IDENTIFICATION OF THE EXPLOITED SPECIES
Various species are frequently exploited by the cooperatives and associations of this area. There are about 30 species belonging to 12 families (Table 3). Thus, the family of Lamiaceae is very exploited with a number of 10 species: Salvia officinalis L., Lavandula angustifolia Mill.., L. stoechas L., Thymus vulgaris L., Origanum vulgare L., Mentha spicata L., M. piperita L., M. pulegium L., Melissa officinalis L. and Rosmarinus officinalis L. The family of Asteraceae is represented by five exploited species: Calendula officinalis L., Santolina rosmarinifolia L., Matricaria chamomilla L., Anacyclus pyrethrum L. and Artemisia herba-alba Asso. Apiaceae is represented by four exploited species: Pimpinella anisum L., Cuminum cyminum L., Foeniculum vulgare Mill. and Carum carvi L. By only two species is represented Fabaceae: Trigonella foenum-graecum L. and Medicago sativa L. Finally with only one species we can mention: Cupressaceae (Juniperus communis L.), Geraniaceae (Pelargonium capitatum Ait.), Iridaceae (Iris germanica L.), Lythraceae: (Lawsonia inermis L.), Papaveraceae (Papaver rhoeas L.), Rutaceae (Citrus aurantium L.), Verbenaceae (Verbena officinalis L.), Rosaceae (Rosa centifolia Mill.) or Chenopodiaceae (Chenopodium ambrosioides L.).
All these exploited species show the significant phytogenetic wealth not only in the Meknes-Tafilalt area, but in Morocco in general (Benabid, 2000). To face the increasing demand for this wealth of phytogenetic resources, the use of sustainable harvesting methods is detrimental. (Wahid, 2012).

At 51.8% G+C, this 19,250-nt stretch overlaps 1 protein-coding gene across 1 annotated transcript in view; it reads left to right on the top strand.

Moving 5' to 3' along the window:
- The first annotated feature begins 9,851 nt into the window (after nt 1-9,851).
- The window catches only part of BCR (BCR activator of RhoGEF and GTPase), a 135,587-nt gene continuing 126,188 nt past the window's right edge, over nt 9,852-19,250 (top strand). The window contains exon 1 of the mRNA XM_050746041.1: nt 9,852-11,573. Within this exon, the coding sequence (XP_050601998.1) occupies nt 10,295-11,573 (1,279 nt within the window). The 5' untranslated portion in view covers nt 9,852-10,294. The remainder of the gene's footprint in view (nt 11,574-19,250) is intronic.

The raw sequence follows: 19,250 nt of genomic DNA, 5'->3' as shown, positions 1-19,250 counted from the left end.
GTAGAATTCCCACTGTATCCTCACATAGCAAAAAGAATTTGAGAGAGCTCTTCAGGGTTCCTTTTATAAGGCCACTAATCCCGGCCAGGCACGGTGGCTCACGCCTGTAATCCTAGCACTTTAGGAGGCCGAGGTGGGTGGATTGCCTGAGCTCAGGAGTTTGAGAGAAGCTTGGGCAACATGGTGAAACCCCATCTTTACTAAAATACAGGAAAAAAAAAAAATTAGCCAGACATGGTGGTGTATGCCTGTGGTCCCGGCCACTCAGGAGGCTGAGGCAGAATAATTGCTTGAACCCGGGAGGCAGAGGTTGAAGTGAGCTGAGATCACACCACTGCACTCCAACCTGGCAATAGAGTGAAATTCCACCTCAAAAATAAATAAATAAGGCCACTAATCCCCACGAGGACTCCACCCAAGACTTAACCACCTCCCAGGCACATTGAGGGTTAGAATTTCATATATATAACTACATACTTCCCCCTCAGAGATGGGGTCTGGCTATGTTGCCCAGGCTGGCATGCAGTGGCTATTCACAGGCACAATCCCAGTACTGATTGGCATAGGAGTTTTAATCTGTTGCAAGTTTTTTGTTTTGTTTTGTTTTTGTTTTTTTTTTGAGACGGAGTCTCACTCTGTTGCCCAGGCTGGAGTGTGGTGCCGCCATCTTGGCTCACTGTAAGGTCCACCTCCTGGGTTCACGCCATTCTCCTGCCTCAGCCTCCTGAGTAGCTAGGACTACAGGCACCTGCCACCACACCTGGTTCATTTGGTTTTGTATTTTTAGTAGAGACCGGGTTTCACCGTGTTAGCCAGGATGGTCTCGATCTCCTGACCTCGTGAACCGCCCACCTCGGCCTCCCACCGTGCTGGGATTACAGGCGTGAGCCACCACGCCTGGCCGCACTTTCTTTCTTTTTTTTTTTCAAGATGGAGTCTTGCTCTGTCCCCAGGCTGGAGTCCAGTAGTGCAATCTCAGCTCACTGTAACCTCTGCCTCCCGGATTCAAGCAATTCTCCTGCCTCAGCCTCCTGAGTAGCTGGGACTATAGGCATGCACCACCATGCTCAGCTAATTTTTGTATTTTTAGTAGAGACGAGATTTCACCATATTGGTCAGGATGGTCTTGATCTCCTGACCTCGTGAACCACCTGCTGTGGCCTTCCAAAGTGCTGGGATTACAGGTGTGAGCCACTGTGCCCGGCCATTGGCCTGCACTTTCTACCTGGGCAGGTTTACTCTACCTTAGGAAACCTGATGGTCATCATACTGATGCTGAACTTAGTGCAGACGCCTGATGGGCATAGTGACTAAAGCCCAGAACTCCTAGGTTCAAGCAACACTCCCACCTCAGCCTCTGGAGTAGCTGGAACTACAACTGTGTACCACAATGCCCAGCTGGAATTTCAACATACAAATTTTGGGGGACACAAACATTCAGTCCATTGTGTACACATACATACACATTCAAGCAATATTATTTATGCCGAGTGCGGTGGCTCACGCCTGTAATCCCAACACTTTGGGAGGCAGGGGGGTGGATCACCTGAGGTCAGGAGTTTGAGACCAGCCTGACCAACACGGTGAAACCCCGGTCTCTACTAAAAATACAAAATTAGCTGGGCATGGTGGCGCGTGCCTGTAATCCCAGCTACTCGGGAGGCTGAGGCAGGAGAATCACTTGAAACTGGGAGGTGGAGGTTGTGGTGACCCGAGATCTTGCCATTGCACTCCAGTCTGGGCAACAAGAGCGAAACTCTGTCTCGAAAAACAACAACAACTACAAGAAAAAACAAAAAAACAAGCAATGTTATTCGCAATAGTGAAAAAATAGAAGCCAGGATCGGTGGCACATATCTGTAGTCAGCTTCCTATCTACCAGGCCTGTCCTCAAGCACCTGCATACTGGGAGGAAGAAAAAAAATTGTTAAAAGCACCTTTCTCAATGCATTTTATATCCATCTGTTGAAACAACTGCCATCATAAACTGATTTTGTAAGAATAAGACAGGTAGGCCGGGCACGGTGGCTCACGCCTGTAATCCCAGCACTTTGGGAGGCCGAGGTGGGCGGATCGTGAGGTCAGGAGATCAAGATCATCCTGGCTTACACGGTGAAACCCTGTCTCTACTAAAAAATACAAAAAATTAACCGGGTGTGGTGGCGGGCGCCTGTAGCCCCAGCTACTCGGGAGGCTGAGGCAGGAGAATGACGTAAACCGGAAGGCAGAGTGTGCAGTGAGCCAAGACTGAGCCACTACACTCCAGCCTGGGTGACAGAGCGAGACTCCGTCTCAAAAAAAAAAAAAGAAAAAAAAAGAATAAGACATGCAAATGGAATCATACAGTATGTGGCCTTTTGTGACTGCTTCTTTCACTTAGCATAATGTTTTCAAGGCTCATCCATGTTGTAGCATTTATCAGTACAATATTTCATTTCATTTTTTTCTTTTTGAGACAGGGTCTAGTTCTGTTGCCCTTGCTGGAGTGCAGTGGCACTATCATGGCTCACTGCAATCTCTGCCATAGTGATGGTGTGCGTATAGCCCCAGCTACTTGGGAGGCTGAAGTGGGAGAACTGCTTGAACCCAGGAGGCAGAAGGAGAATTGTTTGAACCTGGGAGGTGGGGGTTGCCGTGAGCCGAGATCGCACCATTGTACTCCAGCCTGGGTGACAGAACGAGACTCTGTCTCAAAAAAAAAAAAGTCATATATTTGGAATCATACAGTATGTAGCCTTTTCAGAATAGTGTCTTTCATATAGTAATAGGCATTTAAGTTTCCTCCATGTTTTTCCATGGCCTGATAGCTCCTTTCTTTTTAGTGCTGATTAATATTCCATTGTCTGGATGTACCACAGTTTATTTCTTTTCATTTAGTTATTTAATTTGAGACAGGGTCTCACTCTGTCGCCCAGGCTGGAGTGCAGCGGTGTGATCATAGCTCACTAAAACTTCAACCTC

TYPE OF HARVEST OF THE EXPLOITED SPECIES
The results of the inventory near the operators show that most species collected for marketing are of spontaneous rather than cultivated origin. The Figure 1 shows that the exploitation of the species from crop fields is low (34%) in comparison with those in natural state (wild, 66%). This type of harvest adopted by cooperatives and associations can lead to dramatic decrease in natural resources. Caution should be exercised by the operators in the region to operate the MAP species. Especially since previous studies have shown that the consumptive use of species for commercial purposes may lead to overexploitation, genetic erosion and finally extinction, especially if such use is not wisely managed. (CAUVIN & al, 1997; Wahid & al, 2009, 2010).
For sustainable exploitation, improving productivity, producing the sufficient quantity and quality required, and respecting the constraints of delivery, cooperatives and associations in the sector of MAP should incorporate the cultivation of genetically improved species well suited to the environmental conditions of the region (Wahid & al., 2012) They also should be able to master the agricultural cultivation techniques (irrigation system, irrigation amounts, ...)
AUTHORIZATION OF HARVEST AND DATA SHEET OF THE EXPLOITED SPECIES
The inventory results show that only 27% of farmers have permission from the sector officials to harvest the species in natural state (Figure 1). In addition, the vast majority of farmers do not exercise good collection practices: only three out of eleven cooperatives have the data sheet of collection of the exploited species. This shows that the organization of cooperatives and associations is still unregulated and illegal. This practice of collecting contributes more to the depletion of the natural resource wealth of MAP and therefore to lowering its economic value.
ANNUAL MASS PRODUCTION OF THE EXPLOITED SPECIES